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Currently, there is no proven method to prevent Alzheimer's disease. The health of the body and brain depends upon both lifestyle factors (that are within your control), as well as genetic factors (that are outside of your control). New research reveals that lifestyle factors play a significant role in protecting the brain as people age.
In fact, research reiterates that certain elements of a brain-healthy lifestyle, including, but not limited to, regular exercise and a heart-healthy diet are critical elements for Alzheimer’s prevention.
According to the Alzheimer’s Research & Prevention Foundation, regular physical exercise reduces the risk of developing Alzheimer’s disease by 50 percent. In addition, regular exercise can slow deterioration in those who have already started to develop cognitive problems.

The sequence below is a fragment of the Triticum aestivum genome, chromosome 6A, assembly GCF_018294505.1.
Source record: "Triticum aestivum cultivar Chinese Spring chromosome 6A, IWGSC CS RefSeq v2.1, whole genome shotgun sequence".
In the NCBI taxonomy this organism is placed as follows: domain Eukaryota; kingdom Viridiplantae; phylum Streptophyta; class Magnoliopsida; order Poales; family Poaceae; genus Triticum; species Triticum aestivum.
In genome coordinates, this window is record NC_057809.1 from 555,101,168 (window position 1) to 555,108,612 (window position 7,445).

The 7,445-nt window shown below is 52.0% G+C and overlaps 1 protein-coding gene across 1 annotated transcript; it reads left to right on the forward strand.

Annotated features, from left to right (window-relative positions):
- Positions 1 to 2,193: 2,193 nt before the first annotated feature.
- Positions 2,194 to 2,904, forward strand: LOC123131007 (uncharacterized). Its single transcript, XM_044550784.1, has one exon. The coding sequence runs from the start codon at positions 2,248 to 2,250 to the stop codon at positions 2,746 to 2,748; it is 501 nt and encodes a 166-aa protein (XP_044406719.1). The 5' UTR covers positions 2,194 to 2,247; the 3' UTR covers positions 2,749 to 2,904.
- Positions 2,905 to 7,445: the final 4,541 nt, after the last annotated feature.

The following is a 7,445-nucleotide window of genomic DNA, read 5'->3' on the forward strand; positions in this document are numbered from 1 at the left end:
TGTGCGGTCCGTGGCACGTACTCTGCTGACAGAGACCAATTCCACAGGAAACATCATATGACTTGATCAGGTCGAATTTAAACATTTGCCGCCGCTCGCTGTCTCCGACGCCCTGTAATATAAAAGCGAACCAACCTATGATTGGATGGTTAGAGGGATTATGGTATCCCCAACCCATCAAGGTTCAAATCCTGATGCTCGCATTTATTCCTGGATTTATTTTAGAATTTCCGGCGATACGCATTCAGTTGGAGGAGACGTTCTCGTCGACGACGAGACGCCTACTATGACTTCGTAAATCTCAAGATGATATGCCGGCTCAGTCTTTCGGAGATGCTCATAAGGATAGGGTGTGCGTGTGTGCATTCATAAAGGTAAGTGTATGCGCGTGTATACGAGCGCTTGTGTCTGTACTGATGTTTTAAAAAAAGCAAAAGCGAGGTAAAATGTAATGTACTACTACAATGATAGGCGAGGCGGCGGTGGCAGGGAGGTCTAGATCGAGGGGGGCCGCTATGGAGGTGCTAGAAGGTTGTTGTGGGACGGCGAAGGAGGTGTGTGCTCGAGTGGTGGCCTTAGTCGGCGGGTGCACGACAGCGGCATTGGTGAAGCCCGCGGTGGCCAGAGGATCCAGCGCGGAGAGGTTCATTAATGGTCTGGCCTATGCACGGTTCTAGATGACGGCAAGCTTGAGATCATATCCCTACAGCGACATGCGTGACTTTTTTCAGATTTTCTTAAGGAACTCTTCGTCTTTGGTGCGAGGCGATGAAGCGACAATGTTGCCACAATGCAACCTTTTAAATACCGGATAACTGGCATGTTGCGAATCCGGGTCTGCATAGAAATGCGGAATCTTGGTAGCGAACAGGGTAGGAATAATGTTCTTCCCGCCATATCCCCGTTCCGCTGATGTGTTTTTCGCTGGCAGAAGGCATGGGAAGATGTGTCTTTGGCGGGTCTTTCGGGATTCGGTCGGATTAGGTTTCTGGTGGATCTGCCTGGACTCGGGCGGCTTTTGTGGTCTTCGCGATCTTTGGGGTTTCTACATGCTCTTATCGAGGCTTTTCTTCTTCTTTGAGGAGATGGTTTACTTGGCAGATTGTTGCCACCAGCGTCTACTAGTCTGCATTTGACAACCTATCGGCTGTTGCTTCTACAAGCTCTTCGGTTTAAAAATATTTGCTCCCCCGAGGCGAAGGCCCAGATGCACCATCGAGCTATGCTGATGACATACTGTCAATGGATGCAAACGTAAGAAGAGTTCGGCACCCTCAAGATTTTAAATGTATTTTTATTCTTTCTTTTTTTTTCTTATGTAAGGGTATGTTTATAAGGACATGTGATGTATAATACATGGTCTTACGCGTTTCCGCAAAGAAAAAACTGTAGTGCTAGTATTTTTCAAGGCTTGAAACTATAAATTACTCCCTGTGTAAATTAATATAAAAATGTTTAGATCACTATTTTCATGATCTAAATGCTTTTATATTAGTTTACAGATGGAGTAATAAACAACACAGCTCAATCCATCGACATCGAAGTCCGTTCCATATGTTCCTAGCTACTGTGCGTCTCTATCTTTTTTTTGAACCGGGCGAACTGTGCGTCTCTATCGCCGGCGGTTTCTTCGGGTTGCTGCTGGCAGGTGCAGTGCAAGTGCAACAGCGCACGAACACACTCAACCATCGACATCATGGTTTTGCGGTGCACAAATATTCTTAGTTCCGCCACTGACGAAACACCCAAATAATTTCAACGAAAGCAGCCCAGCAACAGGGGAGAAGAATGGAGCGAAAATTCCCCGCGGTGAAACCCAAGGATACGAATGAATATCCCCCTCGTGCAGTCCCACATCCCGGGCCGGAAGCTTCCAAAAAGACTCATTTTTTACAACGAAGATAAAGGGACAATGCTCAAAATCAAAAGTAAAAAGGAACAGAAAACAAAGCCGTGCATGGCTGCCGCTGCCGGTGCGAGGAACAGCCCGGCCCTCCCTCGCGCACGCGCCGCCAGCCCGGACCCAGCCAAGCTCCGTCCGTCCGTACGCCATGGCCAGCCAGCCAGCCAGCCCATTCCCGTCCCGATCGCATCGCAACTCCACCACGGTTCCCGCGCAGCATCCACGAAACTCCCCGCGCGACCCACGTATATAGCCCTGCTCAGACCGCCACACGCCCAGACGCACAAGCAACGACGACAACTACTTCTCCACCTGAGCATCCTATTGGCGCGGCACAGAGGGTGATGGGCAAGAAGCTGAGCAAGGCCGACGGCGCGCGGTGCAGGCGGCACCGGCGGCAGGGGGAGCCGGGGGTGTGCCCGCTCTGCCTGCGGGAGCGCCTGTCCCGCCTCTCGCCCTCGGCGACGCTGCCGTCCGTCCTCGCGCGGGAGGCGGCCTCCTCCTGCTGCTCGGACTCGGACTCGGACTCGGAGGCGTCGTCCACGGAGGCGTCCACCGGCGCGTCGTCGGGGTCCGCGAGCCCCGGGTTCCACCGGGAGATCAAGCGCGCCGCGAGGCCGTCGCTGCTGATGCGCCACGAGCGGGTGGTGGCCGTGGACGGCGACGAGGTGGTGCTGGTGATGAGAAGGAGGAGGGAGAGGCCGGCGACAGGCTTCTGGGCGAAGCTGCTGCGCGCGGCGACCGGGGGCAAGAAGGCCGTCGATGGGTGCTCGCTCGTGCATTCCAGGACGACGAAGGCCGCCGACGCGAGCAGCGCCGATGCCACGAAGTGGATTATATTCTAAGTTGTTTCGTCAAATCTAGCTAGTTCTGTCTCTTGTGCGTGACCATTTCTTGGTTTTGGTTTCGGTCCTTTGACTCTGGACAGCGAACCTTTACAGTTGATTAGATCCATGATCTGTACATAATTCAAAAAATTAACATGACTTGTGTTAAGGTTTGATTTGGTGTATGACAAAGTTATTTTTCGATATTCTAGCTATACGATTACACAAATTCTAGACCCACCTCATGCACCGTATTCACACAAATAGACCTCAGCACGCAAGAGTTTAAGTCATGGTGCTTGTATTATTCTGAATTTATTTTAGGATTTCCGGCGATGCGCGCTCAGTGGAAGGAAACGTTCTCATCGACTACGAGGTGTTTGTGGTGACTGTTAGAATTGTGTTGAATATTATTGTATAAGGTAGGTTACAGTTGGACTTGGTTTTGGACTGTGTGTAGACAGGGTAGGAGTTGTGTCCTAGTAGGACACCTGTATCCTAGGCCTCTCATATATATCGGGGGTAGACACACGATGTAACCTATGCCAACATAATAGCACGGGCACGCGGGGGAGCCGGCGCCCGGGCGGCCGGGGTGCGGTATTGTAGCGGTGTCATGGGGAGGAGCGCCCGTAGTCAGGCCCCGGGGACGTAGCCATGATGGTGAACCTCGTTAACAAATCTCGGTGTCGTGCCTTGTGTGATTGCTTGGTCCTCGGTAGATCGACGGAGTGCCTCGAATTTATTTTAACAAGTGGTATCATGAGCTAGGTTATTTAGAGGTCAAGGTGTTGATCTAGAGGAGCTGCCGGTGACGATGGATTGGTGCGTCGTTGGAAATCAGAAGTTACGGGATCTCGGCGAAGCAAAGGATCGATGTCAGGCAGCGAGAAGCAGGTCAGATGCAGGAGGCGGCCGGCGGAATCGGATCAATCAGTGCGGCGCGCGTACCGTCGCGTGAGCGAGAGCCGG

Strive for at least 30 minutes of aerobic exercise five or more times per week. Walking, swimming, and other activities that elevate the heart rate are good options. And, even routine activities such as gardening, cleaning, or doing laundry can be deemed exercise.
In addition, keep in mind that moderate levels of weight training augment muscle mass and help maintain brain health. In fact, combining aerobics and strength training is much better than either activity alone.
Since falls and the resulting head injuries are more likely as people age, thereby increasing the risk for Alzheimer’s disease and dementia, balance and coordination exercises (such as yoga, Tai Chi, or exercises using balance discs or balance balls) can help with agility and prevent falls. It’s very important to wear properly fitting sports helmets and other equipment to “trip-proof” the exercise environment, and, ideally, prevent falls.
In addition to exercise, adhering to a healthy diet is an important lifestyle factor that can aid in preventing Alzheimer’s disease. A heart- and brain-healthy diet, such as the Mediterranean diet, is rich in fish, nuts, whole grains, olive oil, and abundant fresh produce.